Angela was born and raised in Italy and has more than twenty years of experience as an instructor of Italian language and culture. She got her BA in Economics from the University of Cagliari, in Sardinia, where she collaborated with a poetry magazine as an editor and author. She left Italy in 1990, and, since then, has developed an extensive international and multidisciplinary teaching background in the United States, Europe, and sub-Saharan Africa. She became an American citizen in 2004. Her knowledge of Human Geography, her academic specialty since her Ph.D. at the University of North Carolina at Chapel Hill, has been important in diversifying and broadening the content of her classes.
Sergio is a patient and motivated educator, seeking to encourage and increase the Italian language and culture to every type of students. He’s bilingual Italian/American since he was born, and holds a B.A. in Liberal Arts and Spanish at Temple University. Sergio also received a silver medal and maxima cum laude certificate for the Latin language in 2007 and 2008. His passions are traveling, photography, poetry, and learning about different cultures and customs.
The son of Italian immigrants, Mario has understood and spoken Italian for his whole life. He is a faculty member in the World Languages Department at the St. Hubert Catholic High School for Girls, where he teaches Italian and Spanish. He has acted as both a Lead Teacher for new faculty members and a Cooperating Teacher for Student Teachers for local universities, and was the Department Head for World Languages in 2017-2018. He has traveled extensively in Italy, Spain, and Mexico, and enjoys bringing his real-life experiences to the classroom.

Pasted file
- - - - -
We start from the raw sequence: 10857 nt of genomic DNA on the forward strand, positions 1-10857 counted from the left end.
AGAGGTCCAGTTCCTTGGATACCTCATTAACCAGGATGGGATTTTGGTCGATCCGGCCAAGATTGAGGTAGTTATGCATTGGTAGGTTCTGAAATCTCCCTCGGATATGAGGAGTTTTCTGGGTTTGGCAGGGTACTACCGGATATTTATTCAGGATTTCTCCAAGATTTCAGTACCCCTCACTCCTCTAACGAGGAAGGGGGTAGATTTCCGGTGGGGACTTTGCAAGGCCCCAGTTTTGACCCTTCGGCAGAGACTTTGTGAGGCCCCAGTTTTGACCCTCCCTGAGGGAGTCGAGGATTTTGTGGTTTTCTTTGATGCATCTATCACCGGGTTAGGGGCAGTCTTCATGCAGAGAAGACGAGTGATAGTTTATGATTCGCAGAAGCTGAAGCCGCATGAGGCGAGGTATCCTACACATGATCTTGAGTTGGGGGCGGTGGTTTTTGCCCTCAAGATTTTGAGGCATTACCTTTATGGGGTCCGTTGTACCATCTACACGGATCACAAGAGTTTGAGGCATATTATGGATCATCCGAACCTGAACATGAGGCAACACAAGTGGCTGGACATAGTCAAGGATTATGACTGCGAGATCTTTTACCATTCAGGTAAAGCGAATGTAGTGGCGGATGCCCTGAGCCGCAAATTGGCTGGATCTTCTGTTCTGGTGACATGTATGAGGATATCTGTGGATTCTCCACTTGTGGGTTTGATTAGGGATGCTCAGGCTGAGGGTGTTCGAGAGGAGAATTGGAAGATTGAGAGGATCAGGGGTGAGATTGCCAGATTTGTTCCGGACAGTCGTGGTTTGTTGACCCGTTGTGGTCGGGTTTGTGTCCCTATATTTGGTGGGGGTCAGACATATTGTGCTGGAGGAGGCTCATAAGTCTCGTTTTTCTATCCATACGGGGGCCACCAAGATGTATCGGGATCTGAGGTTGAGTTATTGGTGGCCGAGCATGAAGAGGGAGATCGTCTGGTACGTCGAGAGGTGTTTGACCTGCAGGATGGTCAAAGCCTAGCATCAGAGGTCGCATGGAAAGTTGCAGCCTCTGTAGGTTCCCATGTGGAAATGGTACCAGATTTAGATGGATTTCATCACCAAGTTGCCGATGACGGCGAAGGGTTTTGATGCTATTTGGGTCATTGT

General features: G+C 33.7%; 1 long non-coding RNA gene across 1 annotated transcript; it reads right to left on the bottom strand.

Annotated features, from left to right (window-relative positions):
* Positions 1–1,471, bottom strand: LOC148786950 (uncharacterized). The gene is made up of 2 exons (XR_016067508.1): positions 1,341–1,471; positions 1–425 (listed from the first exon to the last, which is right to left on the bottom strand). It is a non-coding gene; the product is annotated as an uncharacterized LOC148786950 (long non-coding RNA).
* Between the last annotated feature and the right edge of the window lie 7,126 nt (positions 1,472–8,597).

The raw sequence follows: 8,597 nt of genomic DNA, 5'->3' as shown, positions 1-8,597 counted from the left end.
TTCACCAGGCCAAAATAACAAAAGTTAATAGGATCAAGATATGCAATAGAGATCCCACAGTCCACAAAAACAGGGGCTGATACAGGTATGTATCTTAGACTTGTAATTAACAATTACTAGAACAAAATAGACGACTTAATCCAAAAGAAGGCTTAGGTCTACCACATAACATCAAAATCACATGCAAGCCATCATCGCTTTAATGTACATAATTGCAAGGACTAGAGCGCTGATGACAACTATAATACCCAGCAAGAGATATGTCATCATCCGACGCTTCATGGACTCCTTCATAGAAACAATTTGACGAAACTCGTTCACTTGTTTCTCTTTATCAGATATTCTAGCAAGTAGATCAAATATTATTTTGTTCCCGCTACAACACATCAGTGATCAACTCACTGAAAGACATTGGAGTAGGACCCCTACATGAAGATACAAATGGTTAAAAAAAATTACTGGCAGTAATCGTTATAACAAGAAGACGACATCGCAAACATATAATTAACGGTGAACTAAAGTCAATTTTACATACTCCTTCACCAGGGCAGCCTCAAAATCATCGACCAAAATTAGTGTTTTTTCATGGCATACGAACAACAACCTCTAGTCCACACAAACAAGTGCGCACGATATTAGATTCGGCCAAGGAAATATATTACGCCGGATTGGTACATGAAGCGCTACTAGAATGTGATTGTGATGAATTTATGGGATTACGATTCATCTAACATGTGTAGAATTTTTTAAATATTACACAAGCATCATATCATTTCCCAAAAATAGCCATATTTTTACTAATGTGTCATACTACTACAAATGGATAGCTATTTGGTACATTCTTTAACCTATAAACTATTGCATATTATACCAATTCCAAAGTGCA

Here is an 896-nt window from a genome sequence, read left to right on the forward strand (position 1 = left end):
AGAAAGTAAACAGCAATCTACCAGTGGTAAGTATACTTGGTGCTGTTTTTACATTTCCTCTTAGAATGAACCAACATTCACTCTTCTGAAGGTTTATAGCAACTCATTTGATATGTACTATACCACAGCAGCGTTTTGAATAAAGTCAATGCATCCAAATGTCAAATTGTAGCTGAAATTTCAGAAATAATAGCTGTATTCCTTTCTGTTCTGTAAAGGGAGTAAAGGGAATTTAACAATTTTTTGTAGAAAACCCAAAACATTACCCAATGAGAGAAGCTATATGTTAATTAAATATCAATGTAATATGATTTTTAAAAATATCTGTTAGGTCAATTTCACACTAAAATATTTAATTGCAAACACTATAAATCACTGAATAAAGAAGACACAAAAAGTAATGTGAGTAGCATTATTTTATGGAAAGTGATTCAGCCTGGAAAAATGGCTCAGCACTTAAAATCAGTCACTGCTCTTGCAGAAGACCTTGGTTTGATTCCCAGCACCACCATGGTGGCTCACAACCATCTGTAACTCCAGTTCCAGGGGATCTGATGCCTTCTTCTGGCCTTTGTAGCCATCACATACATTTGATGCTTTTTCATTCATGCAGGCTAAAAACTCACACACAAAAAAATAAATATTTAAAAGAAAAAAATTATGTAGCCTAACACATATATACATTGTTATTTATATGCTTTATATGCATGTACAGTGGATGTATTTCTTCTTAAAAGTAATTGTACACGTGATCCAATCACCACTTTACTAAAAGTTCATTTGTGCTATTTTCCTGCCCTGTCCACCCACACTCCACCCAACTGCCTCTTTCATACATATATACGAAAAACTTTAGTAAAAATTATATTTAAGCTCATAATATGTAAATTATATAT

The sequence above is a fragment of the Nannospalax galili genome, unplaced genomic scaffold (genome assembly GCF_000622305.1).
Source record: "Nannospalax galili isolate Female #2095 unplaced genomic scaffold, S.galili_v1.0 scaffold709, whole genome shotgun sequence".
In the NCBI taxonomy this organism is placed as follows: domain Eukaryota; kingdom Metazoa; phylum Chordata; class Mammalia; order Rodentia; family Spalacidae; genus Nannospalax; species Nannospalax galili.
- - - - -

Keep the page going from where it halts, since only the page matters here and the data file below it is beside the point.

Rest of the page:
Danilo was born and raised in Rome and has long been passionate about teaching Italian as a foreign language. He is currently an adjunct professor of Italian at the Community College of Philadelphia, and an Italian professor at Holy Family University. He aims to use the communicative approach of learning a foreign language, in which students can think critically about their vocabulary choices and then apply their knowledge in real-life situations.